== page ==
California Farm Bureau President Jamie Johansson, left, joins First Vice President Shannon Douglass, center, and Second Vice President Shaun Crook. Delegates to the California Farm Bureau Annual Meeting re-elected the three statewide officers at their gathering in Garden Grove
California Farm Bureau President Jamie Johansson, left, joins First Vice President Shannon Douglass, center, and Second Vice President Shaun Crook. Delegates to the California Farm Bureau Annual Meeting re-elected the three statewide officers at their gathering in Garden Grove. (Photo: Kevin Hecteman)

By Christine Souza, Assistant Editor, Ag Alert

Reprinted with Permission from California Farm Bureau Federation

Christine Souza
Christine Souza Assistant Editor, Ag Alert

Butte County olive and citrus fruit grower Jamie Johansson has been re-elected to a third consecutive term as president of the California Farm Bureau.

The election took place at the organization’s 103rd Annual Meeting Dec. 4-8, in Garden Grove, a conference in which Johansson hailed the contributions of member farmers and ranchers as critical to the Farm Bureau’s success.

Johansson, First Vice President Shannon Douglass and Second Vice President Shaun Crook each ran unopposed and were re-elected by acclamation by the House of Delegates. All three were first voted into their posts in 2017.

Johansson is a former chairman of the California Young Farmers & Ranchers State Committee, a former vice president of the Butte County Farm Bureau and a former Oroville City Council member and vice mayor. He was elected California Farm Bureau second vice president in 2009 and first vice president in 2015.

“It’s the highest honor to serve,” Johansson told members of the Farm Bureau’s House of Delegates following his election. He described the Farm Bureau as “stronger now than I’ve ever seen” and said members deserve “to celebrate this organization that you have created and the direction you are going.”

In addressing Farm Bureau members during the meeting, Johansson emphasized the importance of engagement in the coming year on issues facing agriculture.

“In agriculture there’s going to be change, but it has to be directed by the experts and that is us in agriculture. That’s the voice of Farm Bureau and American Farm Bureau. We need to direct our paths and stand up,” Johansson said.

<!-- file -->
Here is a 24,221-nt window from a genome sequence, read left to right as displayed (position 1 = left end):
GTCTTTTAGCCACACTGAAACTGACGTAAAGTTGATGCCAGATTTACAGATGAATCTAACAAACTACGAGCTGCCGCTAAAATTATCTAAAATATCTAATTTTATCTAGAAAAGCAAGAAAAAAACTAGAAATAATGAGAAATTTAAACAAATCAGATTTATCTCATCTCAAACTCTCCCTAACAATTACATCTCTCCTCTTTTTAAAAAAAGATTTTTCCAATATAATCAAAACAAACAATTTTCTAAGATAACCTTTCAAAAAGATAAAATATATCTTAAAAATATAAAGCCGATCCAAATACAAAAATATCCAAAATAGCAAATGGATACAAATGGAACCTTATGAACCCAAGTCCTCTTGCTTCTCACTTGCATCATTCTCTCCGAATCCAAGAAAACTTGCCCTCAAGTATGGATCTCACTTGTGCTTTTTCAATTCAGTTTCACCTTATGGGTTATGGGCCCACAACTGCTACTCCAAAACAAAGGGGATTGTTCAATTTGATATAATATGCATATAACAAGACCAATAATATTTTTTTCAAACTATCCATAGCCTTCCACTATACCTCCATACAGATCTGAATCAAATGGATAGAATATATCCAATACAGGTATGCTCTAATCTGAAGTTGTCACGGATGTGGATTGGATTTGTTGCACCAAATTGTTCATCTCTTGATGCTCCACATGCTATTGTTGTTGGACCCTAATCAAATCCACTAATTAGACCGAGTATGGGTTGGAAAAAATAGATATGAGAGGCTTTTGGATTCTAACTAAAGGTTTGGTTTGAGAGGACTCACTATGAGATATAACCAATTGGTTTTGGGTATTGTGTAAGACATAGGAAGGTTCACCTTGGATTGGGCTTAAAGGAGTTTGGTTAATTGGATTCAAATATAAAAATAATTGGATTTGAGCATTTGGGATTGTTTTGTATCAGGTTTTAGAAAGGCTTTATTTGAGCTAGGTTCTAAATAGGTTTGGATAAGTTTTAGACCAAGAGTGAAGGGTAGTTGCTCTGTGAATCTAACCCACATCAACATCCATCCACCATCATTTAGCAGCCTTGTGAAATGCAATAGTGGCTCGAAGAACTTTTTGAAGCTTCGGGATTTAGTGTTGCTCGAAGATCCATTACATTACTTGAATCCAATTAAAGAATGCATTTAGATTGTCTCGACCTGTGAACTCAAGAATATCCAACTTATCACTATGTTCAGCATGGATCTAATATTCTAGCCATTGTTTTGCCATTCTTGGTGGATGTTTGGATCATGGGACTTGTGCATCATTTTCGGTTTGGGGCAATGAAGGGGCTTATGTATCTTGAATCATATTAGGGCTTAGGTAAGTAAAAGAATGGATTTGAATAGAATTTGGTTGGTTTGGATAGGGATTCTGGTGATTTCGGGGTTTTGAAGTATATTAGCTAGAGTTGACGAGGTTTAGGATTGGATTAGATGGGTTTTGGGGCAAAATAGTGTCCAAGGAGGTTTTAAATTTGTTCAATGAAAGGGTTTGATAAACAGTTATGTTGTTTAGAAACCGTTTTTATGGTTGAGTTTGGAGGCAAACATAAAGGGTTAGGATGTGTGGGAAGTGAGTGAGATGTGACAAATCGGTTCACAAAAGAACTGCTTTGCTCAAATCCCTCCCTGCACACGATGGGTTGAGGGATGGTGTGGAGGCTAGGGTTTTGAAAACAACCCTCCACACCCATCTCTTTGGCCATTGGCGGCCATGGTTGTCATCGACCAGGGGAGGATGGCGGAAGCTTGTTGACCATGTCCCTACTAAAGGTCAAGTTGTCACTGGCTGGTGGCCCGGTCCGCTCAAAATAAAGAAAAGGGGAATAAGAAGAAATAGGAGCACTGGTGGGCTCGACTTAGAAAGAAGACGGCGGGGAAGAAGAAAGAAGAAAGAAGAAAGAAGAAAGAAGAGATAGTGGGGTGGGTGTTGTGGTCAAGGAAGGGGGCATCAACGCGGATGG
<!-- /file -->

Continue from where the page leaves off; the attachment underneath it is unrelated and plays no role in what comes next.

In referencing the conference theme, “Making it Possible,” Johansson said the work of Farm Bureau is possible due to the grassroots efforts of the county and state Farm Bureaus and the American Farm Bureau Federation.

“It’s possible when Farm Bureau puts its weight behind it, but we need to hear from you. We need to hear, particularly in your area, what we can do,” he said. “We are social organization. It’s time that California Farm Bureau put the boots back on the ground, in real time, walking the streets of Sacramento and in the hallways of Washington, D.C., and make a difference.”

Johansson said, “The diversity of Farm Bureau is what makes us even better, because we are unified under one voice in doing what’s best for agriculture.”

Douglass and Crook were also elected to third consecutive terms. Douglass, of Orland, is an owner of Douglass Ranch, which raises beef cattle, sunflowers, pumpkins, corn and forage crops. She is also the founder of CalAgJobs, an online agricultural jobs site. She is a director of the Glenn County Farm Bureau and serves on the Glenn County Fair Board of Directors.

“I look forward to another term serving the members of California Farm Bureau,” Douglass said. “While the challenges ahead are plenty, I know the work of Farm Bureau is critical to the future success of our farms, and I am proud to be part of that important work.”

Crook is a vice president of a family timber business in Groveland and a real estate agent specializing in ranch, commercial and residential properties. He is a member of the Tuolumne County Alliance for Resources and Environment and a former president of the Tuolumne County Farm Bureau.

“It’s been great to get to know the members of this organization over the past four years, traveling across the state as officers and dealing with the issues facing us as California agriculture,” Crook said. “I look forward to working for all of you and thank you for taking time away from your operations to be here.”

Delegates returned a dozen members to the California Farm Bureau board: Ronnie Leimgruber of Holtville represents Imperial and San Diego counties; Richard Miner of Tehachapi represents Los Angeles and Orange counties; Brian Medeiros of Hanford represents Kern and Kings counties; Donny Rollin of Riverdale represents Fresno County; Jay Mahil of Madera represents Madera, Mariposa and Merced counties; Joe Martinez of Winters represents Alameda, Contra Costa and Solano counties; Ron Peterson of Hilmar represents Stanislaus and Tuolumne counties; Joe Fischer of Auburn represents Placer, Sacramento, El Dorado and Amador counties; Clark Becker of Biggs represents Butte, Nevada and Yuba-Sutter counties; Johnnie White of Napa represents Marin, Napa and Sonoma counties; Taylor Hagata of Susanville represents Lassen, Modoc and Plumas-Sierra counties; and Ron Vevoda of Ferndale represents Del Norte and Humboldt counties.

Glenn County walnut farmer Jocelyn Anderson of Willows was selected to chair the Young Farmers & Ranchers Committee, succeeding State YF&R Committee Chair Lindsey Mebane of Kern County. San Diego County farmer Al Stehly of Valley Center was appointed to chair the Farm Bureau’s Rural Health Committee.

Delegates also elected Marin County rancher Martin Pozzi of Tomales as an alternate delegate to the American Farm Bureau Federation Annual Convention next month in Atlanta. The Farm Bureau’s three top leaders—Johansson, Douglass and Crook—will serve as delegates.

Previous articleAlmond Conference Focuses on Growing Global Demand
Next articleJudge Reviews Biological Opinions in Water Dispute